A: All findings since the publication have confirmed the worst. New findings have lent themselves to a better assessment. If anything, things are more dire than I wrote in Seasick. Since the book came out, scientists have made two international statements declaring ocean acidification to be a human problem and calling on world governments to take it into account in CO2/Kyoto negotiations. That hasn’t had an effect yet in the negotiations. The Obama administration clearly understands the issue and has issued oceans policy that talks about mitigating the effects of ocean acidification which is one of the first official acknowledgements in the world that ocean acidification is happening. So a tiny bit of progress there.
Q: As a newspaper reporter, you covered real estate, banking, social trends and statistics, and a geographically-defined beat —Calgary and its region — before you began covering earth sciences. That latter work led to your designation as the world’s best environmental reporter and an opportunity to study at Oxford University in a Reuters Foundation competition. Why and how did you become interested in and involved in reporting on earth sciences? Did the fact that you came from a family of scientists, with a biologist father, have something to do with it?
A: I ate biology for breakfast. Because of my dad, I had a burning need to understand how everything fit together. At first, it was just on the prairies where I grew up and reported, and then later, it grew to the planetary systems. It was just this huge curiosity to understand things. I remember having a stack of books and scientific articles at my bedside and devouring them, night after night, making notes.
Q: What persuaded you to make the move from newspaper reporting to a multifaceted role as an author of books, a public speaker on environmental and other subjects, a consultant for clients including non-profits and private companies, and an associate of the Winnipeg-based International Institute for Sustainable Development? Was it tough to make that transition? How do the challenges and satisfactions of that mix of activities compare with life as a newspaper reporter?
A: I made the leap because I could no longer write the types of stories I wanted to for the newspaper I worked at. I had been banned from writing about science, mainly because the paper wanted me to write about something else — education — and I couldn’t bond with it. I couldn’t bear to let go of all the expertise I had acquired by that time. Plus, planetary science was absolutely the best story going and I couldn’t not write about it. But it was terribly difficult to say goodbye to regular salary, benefits, pension. I had a single $7,000 contract when I left and I was a sole-support single mother of two kids. But I’ve ended up making more money every single year but one as an independent. The one year was when I spent six months writing Seasick. Not such a tough transition, but very focused. I have so much more freedom to write stories I know are important now that I’m independent.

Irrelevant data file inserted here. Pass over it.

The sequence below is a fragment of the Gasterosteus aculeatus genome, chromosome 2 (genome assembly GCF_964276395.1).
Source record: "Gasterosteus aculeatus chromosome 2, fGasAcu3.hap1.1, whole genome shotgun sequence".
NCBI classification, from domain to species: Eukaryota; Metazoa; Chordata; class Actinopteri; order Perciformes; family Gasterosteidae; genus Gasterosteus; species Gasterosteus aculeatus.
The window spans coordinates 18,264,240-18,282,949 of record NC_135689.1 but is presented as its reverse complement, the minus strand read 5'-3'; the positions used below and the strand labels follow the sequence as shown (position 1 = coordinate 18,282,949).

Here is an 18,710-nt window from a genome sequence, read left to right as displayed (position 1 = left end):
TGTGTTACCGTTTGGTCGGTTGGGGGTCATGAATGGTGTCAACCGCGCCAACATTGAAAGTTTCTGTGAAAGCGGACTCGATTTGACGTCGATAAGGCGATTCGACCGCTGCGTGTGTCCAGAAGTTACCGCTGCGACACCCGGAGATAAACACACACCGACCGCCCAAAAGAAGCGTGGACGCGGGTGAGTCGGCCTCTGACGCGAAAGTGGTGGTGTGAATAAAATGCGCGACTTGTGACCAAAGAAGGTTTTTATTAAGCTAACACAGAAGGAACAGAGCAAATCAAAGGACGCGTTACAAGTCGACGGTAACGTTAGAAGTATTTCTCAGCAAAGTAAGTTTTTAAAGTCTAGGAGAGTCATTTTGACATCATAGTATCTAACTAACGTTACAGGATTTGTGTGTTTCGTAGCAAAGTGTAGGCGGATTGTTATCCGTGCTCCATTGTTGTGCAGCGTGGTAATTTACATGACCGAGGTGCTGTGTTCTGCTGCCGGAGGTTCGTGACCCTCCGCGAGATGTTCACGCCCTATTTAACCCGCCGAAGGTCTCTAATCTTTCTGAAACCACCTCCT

Q: How tough did it get — leaving a regular salary? And could you give others thinking of such a risky move some practical advice?
A: How tough? There are still times I lie awake at night worrying about where the next gig is going to come from. Something always shows up, though. And none of it is as hard as staying in the newspaper job would have been. I lost a lot more sleep over the newspaper job than I do over where the next check is going to come from. Advice? My breakthrough was when I began to think of myself as a creator of income and value — an entrepreneur — and to realize that my skill set had value to others. Plus, I realized that being an independent journalist has a nobility of its own. Before, I bought into the idea that I could only be successful if someone employed me full time.
Q: You were awarded the 2008 Atkinson Fellowship in Journalism, a $100,000 prize, to study the intersection of neuroscience and education. Does your work in this area signal a move away from work on environmental concerns? Is a book in the works?
A: A book is in the works. It’s a natural progression from the enviro stuff. Environmental issues are just a function of human behavior, so the new book is an attempt to understand the biology of human behavior.
Q: Do you have any practical wisdom — advice, encouragement, warnings, whatever — for other environmental journalists or aspiring environmental journalists on the basis of your experiences as a reporter and author?
A: My advice is to care passionately, to adore what you’re doing and keep going even if everyone else says you should be nonchalant. Why write about it if it’s not important? Whether it’s finance or arts or politics, or even, God forbid, the science of the planet, just keep going. Explain things to me that I don’t understand. Please!
Bill Dawson is SEJournal assistant editor.
* From the quarterly newsletter SEJournal, Spring 2011 issue.